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More schools targeted to close in Hub

SUPERINTENDENT DISCUSSES PLANS “We are trying to put in a quality set of programs that . . . can help us be competitive,” Carol Johnson said. SUPERINTENDENT DISCUSSES PLANS
“We are trying to put in a quality set of programs that . . . can help us be competitive,” Carol Johnson said.
By James Vaznis
Globe Staff / December 2, 2010

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Boston School Superintendent Carol R. Johnson is expected to recommend tonight the closing or merging of more than a dozen schools, a proposal that goes further than one she withdrew earlier this fall amid criticism from parents, students, and budget watchdogs.

The new proposal retains most of the elements of her previous plan, but calls for closing additional schools and creating new programs.

If approved by the School Committee, the redesign would reduce by about one-quarter the 5,600 empty seats now scattered in schools across the city.

The goal is to achieve greater cost savings as the district confronts a potential $63 million shortfall for the next school year, while it is also looking for money to improve academic quality, Johnson said in an interview yesterday afternoon.

The school closings and mergers, Johnson said, are just one aspect of a budgetary response plan that aims to save tens of millions of dollars by increasing class sizes and reducing bus services for some students, among other initiatives.

Johnson said it was with reluctance that she recommends many of the school closings and mergers.

“I hate school closings,’’ Johnson said, as she gave a broad overview of her proposal. “But I think in order to make the kinds of investments we need to make in our school communities for all students across the district, we have to make some tough decisions.

“As I said before, we can’t keep buildings open for the sake of keeping buildings open,’’ Johnson said. “We know [closing schools] is very upsetting for families, but we are trying to put in a quality set of programs that can last in the long term and can help us be competitive.’’

But scores of parents, students, and staff who protested Johnson’s initial recommendations to close their schools will probably be upset with the new plan. Johnson intends to stick with all but one of five previous school closing recommendations, although she did not say which school would be given a reprieve.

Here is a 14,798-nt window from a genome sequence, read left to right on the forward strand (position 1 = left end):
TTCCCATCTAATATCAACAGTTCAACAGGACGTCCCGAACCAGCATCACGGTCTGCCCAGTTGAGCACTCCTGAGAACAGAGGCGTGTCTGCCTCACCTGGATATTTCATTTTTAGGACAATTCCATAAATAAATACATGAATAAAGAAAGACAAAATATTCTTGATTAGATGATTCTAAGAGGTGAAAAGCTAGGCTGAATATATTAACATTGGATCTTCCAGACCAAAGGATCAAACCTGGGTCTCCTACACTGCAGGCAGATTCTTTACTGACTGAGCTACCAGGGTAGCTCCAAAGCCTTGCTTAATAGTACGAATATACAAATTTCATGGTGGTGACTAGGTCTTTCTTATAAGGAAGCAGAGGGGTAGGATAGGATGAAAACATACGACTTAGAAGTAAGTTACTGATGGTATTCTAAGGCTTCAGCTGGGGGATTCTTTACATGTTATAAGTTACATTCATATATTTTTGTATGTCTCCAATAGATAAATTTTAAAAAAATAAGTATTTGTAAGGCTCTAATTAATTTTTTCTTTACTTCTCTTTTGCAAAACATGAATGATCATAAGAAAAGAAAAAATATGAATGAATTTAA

Johnson also declined to name the additional schools involved in the plan. Parents should receive notices today.

The five schools identified under the previous proposal were the Emerson Elementary School in Roxbury, the East Zone Learning Center and the Roger Clapp Elementary School in Dorchester, and the Social Justice Academy and the Engineering School in Hyde Park.

Johnson intends to keep in play her previous recommendation to partially consolidate the Joseph Lee Elementary School and the Lee Academy Pilot School, which share a building in Dorchester.

The School Committee is slated to vote Dec. 15 on Johnson’s proposal. The committee needs to act quickly because next month parents start submitting their choices of where they want to send their children to school next fall.

A public hearing will be held on the proposal Wednesday.

Richard Stutman, the teachers union president, called the decision to shut down more schools foolish.

The revisions, however, seem likely to appease, at least to a certain degree, some of Johnson’s critics, including Samuel Tyler, president of the Boston Municipal Research Bureau, a business-funded watchdog group that faulted the previous proposal for recommending too few schools for closing.

“It’s a step in the right direction,’’ said Tyler, who received some information on the revised proposal late yesterday afternoon. “Whether there is enough school closings will depend on [the superintendent’s] ability to effect class sizes and other savings.’’

In deciding which schools to close or merge, Johnson said she considered capacity, academic performance, popularity among parents, and geographic location, among other factors.

The actual number of buildings the district will vacate under the proposal will be notably fewer than the number of schools slated for closing.

That’s because Johnson’s plan also calls for creating some new programs, which need locations.

In all, the district could operate about five fewer buildings as schools next year. Johnson’s previous proposal called for four fewer school buildings.

But some of those buildings might not sit empty for long. In a separate announcement late yesterday afternoon, Johnson and Mayor Thomas M. Menino said some buildings may be leased to charter schools, which are planning an aggressive expansion in the city.

The possible lease arrangements are part of an effort to build greater collaboration between the city’s school system and charter schools to expand academic opportunities for students and to realize operational savings between the entities, which gathered for a meeting yesterday.

Kevin Andrews, president of the Massachusetts Charter Public School Association, emphasized yesterday that charter school operators and the city just talked about the idea of leases and that no decisions were made.

“Facilities were one of a long line of issues that were discussed,’’ Andrews said. “If we get to the point where the city and charter schools can agree [on leases], I’m sure charter schools would be happy.’’

James Vaznis can be reached at jvaznis@globe.com.